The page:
Paxton has since credited the joint just-in-time caselaw production in State v. Hollins for saving Texas for Trump and the Texas Republicans. Then-justice Eva Guzman was part of the team on the project. As were four or her colleagues on the high court who were themselves Republican candidates on the November 2020 ballot. None stepped aside on the ground that the decision in the case would or could affect them. None dissented. Indeed, they issued the power-preservation ruling that overturned the lower courts’ decisions as a per curiam opinion. 

    And she also used her judicial position to praise Governor Abbott for his use of emergency power in relation to voting after he *reduced* the number of drop-off locations for absentee ballots to just one per county no matter how large the county, again a move to curtail voter participation in Harris County. (“I write separately *only* to highlight the many options voters have for accessing the ballot box this year, which may otherwise get lost in the cross-fire of advocacy.”)(emphasis added).  


    That said, it would behoove the Democrats not make an issue of Guzman’s complicity in restricting voting opportunities in 2020. At least not in the primary phase of the election season. That’s because it could very well bolster her standing with the far right if Dems took issue with Guzman’s voting and opinion-writing record as a judge on that basis. And if she were to win the Republican primary for AG, she would likely run a personality-focussed campaign as a quasi-incumbent, rather than a red-meat campaign, and would be harder to beat than Paxton.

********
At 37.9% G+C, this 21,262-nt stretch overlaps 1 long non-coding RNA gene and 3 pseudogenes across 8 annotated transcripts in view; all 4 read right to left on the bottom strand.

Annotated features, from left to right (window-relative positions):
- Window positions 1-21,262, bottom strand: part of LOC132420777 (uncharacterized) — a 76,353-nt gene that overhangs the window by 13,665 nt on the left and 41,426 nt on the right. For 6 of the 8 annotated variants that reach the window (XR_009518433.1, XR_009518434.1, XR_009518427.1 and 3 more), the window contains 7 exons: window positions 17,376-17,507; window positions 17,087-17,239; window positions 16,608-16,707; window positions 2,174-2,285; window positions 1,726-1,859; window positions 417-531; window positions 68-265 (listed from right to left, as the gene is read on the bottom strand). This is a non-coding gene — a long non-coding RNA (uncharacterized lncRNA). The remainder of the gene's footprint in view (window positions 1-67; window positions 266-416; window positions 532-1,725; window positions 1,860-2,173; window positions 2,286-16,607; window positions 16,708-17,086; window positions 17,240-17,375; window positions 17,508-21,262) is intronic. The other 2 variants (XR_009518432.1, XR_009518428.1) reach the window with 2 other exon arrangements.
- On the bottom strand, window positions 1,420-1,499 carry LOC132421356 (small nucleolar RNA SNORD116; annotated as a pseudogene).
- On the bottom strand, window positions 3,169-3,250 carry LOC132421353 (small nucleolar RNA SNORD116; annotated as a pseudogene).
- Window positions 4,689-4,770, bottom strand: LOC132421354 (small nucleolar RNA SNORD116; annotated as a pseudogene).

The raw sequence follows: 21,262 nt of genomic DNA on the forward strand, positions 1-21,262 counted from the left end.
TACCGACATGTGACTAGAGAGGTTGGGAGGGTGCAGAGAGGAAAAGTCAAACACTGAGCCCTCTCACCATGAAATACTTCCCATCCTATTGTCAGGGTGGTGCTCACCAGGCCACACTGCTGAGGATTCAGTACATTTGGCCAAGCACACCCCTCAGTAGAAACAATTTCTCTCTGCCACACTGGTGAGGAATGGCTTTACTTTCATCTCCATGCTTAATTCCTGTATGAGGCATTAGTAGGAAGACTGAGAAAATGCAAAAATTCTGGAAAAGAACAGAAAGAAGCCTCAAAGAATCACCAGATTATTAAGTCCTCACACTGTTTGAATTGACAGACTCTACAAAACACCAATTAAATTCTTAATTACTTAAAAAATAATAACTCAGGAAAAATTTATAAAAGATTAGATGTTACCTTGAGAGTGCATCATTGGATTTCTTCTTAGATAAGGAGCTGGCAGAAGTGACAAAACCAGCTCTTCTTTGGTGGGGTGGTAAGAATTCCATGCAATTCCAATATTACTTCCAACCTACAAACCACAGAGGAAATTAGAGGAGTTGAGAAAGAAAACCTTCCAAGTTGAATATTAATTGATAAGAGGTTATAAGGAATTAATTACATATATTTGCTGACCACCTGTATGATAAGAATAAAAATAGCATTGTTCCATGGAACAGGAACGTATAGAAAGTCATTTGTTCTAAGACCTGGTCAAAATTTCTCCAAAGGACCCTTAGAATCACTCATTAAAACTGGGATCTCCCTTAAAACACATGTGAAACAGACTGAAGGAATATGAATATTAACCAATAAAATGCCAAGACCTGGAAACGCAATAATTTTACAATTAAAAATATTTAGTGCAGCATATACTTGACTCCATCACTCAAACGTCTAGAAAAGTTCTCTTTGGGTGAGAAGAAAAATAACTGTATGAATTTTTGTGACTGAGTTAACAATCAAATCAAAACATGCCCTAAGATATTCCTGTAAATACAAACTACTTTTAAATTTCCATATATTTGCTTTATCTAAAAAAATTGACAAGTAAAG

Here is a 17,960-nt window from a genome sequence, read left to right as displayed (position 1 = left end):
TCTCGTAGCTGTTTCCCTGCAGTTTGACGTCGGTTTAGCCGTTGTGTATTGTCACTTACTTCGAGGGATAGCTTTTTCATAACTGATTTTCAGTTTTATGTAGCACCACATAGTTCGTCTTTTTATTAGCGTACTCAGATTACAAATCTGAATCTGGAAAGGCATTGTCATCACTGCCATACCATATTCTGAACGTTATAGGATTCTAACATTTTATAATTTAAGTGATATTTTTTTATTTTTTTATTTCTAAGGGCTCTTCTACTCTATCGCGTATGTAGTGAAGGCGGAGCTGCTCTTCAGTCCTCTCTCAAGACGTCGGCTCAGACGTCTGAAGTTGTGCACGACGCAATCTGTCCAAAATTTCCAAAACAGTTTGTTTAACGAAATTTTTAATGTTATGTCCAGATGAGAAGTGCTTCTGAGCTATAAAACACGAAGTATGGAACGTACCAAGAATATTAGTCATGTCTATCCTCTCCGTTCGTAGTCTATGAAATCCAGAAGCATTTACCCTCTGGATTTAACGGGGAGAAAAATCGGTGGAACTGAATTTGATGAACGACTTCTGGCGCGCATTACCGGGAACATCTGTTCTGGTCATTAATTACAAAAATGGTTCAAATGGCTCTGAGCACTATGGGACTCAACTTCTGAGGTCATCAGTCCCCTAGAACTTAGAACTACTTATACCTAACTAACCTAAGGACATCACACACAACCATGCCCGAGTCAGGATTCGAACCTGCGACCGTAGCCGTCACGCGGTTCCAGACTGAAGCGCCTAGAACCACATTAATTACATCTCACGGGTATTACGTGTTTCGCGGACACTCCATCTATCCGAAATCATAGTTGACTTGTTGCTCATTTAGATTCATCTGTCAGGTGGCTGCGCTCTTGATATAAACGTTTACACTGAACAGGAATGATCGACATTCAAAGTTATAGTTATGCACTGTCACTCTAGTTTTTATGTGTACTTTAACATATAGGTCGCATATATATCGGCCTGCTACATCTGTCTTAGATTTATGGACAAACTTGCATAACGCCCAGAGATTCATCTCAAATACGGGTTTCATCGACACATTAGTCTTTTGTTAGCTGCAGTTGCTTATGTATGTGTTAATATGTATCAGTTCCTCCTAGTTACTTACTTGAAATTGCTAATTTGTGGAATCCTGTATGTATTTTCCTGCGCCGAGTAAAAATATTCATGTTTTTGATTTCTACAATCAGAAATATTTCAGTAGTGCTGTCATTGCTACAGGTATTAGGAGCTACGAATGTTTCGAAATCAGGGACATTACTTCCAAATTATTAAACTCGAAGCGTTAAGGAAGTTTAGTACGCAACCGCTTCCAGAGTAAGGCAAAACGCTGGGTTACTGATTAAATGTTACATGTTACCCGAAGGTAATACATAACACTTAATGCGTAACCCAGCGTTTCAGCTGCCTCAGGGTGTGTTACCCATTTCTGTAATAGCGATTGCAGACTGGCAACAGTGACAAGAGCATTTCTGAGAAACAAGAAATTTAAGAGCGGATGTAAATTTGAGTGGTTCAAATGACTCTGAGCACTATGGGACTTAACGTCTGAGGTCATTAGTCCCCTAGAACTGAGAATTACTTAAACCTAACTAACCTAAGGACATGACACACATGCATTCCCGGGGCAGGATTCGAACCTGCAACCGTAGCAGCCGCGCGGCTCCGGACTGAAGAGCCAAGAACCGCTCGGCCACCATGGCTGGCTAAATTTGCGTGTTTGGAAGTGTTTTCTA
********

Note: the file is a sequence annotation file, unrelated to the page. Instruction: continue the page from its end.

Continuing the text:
It is clear at this juncture, however, that Guzman is positioning herself to actively compete for the same GOP primary voters that Bush and Paxton are after, rather than staying above the fray. And since Trump has already endorsed Abbott, Guzman’s judicial support for Abbott in the voting rights litigation, including the cases brought by more extreme Republicans, is no longer much of a liability in the primary contest.

    Note also that Guzman is pandering to the right wing on immigration and would welcome Trump’s support, bringing the number of Trump acolytes in this primary race to an unholy trinity of three.

    Finally, let’s also point out that the Texas constitution envisions no role for the Attorney General in border protection, nor does the constitution even make the AG the chief law enforcement officer. Criminal prosecutions are handled by district attorneys. The OAG has hundreds of lawyers and handles much litigation, but most of it is civil.